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For the Week Ending December 08, 2017

Ten years ago this month, the U.S. economy slipped into the deepest recession since the 1930s. What a difference a decade makes. To be sure, some firmly believe that bubbles are forming (bitcoin anyone?) that will soon deflate and bring the economy to its knees, much as the bursting of the and housing bubbles presaged the last two recessions. But any judgment as to whether assets are overvalued and/or when they might burst is debatable, to say the least. That said, the Federal Reserve has become increasingly concerned about speculative behavior in the financial markets and its potential consequences for the real economy. While not an overriding factor, the desire to curb undue risk taking by investors seeking to bolster returns has reinforced the Federal Reserve's commitment to gradually lift short-term interest rates.

Of course, the overriding influence behind the rate-hiking strategy is the economy. With two quarters of above-trend growth on the books and a third in the making, the Fed believes that it is amply justified to remain on a rate-hiking path. If anything, recent data suggest that future increases may come faster than is currently priced into the financial markets. That prospect becomes more likely if the strength shown in the data stokes higher inflation, as the Fed anticipates. So far, however, the inflation genie remains firmly bottled up, something that remains a mystery to policy makers given the time-honored underpinnings that have historically generated upward price pressures. Most notably, the economy continues to create jobs that outpace the growth in the labor force, driving the unemployment rate down to a 17-year low. Despite the ever-tightening job market, however, upward wage pressure - a major catalyst driving inflation - has remained muted.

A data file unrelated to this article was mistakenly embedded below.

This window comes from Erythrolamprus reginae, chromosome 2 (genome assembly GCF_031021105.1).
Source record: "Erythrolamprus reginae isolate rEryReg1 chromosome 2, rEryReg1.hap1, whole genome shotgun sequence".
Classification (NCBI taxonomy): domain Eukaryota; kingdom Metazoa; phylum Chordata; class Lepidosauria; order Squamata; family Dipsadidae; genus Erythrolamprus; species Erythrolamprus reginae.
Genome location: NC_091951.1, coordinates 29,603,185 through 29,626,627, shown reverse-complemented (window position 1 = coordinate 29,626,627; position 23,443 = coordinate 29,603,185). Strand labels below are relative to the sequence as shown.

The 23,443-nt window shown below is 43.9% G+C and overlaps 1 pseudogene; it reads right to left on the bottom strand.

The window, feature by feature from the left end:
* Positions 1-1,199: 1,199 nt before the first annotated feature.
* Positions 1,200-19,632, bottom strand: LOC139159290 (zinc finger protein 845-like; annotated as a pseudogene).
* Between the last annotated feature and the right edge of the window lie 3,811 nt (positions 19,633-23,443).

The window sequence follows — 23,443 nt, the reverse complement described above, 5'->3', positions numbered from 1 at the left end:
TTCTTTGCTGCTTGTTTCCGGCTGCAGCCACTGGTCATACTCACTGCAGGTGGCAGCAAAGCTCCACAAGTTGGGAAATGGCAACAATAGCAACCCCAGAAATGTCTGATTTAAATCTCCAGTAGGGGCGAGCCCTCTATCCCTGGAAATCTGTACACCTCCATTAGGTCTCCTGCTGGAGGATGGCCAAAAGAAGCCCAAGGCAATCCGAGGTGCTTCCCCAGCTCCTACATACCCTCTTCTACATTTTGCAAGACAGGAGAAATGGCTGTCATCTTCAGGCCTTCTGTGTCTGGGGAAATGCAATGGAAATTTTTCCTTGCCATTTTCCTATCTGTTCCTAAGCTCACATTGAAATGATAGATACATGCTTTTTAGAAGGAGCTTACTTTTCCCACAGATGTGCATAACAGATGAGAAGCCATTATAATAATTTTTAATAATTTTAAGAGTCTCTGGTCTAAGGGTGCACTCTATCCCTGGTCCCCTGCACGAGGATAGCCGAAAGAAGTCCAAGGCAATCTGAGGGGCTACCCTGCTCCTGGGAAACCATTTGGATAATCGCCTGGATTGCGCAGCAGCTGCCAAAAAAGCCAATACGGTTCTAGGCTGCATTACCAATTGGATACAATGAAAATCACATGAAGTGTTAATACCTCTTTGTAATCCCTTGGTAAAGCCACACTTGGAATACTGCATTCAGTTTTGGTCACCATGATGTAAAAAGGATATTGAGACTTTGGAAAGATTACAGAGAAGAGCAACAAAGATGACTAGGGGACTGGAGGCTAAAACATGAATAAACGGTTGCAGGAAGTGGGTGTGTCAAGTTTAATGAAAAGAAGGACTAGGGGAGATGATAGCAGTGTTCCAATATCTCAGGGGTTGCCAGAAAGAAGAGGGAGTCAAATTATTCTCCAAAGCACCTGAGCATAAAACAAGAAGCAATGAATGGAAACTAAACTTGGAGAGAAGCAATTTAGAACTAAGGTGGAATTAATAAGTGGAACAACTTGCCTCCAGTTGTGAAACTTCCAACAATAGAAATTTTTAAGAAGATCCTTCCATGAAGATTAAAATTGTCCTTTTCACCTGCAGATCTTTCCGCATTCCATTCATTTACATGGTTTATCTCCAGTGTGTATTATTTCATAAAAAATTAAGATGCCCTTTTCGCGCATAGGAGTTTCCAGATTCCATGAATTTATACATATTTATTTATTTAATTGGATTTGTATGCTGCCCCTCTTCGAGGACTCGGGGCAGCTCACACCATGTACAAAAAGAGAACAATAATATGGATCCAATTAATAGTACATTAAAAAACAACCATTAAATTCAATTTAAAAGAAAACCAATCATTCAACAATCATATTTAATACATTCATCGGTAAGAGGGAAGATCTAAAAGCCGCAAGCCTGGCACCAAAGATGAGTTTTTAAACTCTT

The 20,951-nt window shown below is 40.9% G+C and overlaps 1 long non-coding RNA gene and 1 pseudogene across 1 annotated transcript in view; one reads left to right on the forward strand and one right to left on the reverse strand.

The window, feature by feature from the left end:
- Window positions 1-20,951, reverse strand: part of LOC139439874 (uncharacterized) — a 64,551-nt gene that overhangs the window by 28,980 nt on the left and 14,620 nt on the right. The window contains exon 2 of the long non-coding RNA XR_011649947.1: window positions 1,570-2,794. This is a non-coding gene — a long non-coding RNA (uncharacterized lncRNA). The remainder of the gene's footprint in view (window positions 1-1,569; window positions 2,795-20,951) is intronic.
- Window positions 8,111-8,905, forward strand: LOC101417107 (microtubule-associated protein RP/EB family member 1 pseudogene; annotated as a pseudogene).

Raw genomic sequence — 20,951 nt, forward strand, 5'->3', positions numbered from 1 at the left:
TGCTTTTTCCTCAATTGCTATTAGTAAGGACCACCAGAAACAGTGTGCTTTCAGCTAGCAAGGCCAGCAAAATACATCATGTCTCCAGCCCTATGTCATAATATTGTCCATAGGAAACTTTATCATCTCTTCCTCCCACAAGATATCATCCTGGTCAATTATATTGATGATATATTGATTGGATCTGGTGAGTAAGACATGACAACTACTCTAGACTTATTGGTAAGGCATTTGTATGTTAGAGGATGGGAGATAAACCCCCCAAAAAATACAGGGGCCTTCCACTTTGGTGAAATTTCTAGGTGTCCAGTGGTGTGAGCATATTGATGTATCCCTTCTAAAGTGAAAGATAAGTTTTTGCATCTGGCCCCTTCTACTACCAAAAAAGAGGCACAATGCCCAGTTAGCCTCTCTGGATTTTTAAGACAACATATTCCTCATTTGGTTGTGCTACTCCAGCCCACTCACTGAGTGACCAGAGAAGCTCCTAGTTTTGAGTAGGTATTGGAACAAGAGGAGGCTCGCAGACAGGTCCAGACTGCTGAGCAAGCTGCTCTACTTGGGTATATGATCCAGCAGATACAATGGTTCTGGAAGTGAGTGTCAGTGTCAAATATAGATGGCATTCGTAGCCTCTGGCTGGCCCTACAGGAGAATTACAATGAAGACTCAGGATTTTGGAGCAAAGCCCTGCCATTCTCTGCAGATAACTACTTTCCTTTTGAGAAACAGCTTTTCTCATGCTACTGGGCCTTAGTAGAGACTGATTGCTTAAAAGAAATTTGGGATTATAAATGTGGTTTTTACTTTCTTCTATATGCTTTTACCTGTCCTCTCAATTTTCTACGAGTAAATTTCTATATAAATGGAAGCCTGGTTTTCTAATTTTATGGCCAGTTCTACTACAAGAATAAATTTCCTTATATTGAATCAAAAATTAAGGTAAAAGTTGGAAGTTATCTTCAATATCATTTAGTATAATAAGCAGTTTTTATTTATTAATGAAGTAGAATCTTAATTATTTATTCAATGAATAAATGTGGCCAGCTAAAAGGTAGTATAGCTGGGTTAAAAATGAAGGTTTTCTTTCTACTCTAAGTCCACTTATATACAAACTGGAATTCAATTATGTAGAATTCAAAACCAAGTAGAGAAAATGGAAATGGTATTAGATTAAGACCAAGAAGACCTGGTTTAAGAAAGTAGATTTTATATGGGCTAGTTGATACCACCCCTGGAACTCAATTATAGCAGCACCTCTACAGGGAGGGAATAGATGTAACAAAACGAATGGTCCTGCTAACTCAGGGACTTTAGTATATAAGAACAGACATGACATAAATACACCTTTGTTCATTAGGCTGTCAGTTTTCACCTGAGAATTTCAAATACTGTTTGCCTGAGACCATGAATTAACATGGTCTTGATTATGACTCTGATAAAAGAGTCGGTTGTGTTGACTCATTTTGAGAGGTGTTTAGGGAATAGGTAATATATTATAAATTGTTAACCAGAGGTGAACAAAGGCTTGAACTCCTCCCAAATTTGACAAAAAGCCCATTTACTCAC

That dynamic continued to play out in November, according to Friday's jobs report. During the month, the economy generated 228 thousand new jobs, modestly higher than expected and well above trend. Unlike the previous three months, the recent hurricanes had a negligible effect on the November employment data, albeit post-hurricane rebuilding likely boosted the demand for construction workers. The main story last month was the broad-based nature of job growth. For the sixth consecutive month, more than 60 percent of private industries expanded payrolls, the longest such string of months since 1998. Simply put, the robust pace of job growth is spreading and touching a broader swath of the population.

The November payroll increase brings the average gain over the past three months to 170 thousand, almost spot-on with the average over the past six and 12-month periods. This year's pace is modestly slower than the 187 average monthly increase in 2016, but a slowing trend is to be expected as the job market moves closer to full employment, making it harder for companies to find qualified workers. Indeed, at 170 thousand, the monthly pace is not only healthy, but well above labor force growth and, hence, not sustainable over the long term. Aside from the strength in construction hiring, which may be hurricane related, the trend in two other sectors is particularly encouraging.

Manufacturing payrolls for one, expanded by 31 thousand, bringing the average for the year to date to 16 thousand a month. That may not seem like much, but it is a vast improvement over 2015 and 2016 when virtually no jobs were created in the industrial sector. Since the summer, the hiring pace has strengthened, averaging 27 thousand a month from August through November, as manufacturers are benefiting from stronger global growth, the weaker dollar and a pick-up in capital spending. Indeed, the revival in manufacturing jobs is a sign that the hard data may finally be catching up to the soft data reported in an array of surveys. For some time, both national and regional surveys of manufacturers have shown considerably more strength than actual activity in this sector. But manufacturing production has accelerated in recent months and job growth is now following suit.

Another positive sign is the pick up in retail-related employment. Payrolls increased by 19 thousand in the retail sector, the strongest gain since January. Part of this strength may reflect the longer than usual 5-week time span between the October and November surveys, which captured seasonal hirings in November that might otherwise have been picked up in the October jobs report. Still, the average for the two months yields a solid gain that supports expectations for a strong holiday shopping season. Again, those expectations are based on surveys and other anecdotal evidence that are not entirely reliable. But retailers would not be taking on more seasonal workers than they normally do unless they had firm reasons to expect robust sales over the holiday season.